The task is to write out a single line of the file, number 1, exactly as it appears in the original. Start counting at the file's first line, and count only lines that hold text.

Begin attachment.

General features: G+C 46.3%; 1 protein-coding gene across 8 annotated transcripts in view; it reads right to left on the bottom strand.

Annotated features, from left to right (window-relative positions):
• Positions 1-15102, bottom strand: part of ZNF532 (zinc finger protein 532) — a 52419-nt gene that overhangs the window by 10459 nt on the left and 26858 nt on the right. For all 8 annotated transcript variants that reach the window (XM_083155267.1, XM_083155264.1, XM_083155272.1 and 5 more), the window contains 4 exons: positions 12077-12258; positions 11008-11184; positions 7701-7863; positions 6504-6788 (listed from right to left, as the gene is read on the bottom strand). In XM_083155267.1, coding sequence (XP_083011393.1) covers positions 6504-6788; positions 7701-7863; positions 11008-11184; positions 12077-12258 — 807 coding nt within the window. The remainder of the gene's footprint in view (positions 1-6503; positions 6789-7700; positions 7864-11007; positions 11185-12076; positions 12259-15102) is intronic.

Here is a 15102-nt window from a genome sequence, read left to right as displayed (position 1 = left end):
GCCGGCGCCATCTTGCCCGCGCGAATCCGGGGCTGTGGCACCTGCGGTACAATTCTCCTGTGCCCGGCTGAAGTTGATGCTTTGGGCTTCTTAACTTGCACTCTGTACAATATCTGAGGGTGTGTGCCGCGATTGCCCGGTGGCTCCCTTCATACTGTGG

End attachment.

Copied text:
General features: G+C 46.3%; 1 protein-coding gene across 8 annotated transcripts in view; it reads right to left on the bottom strand.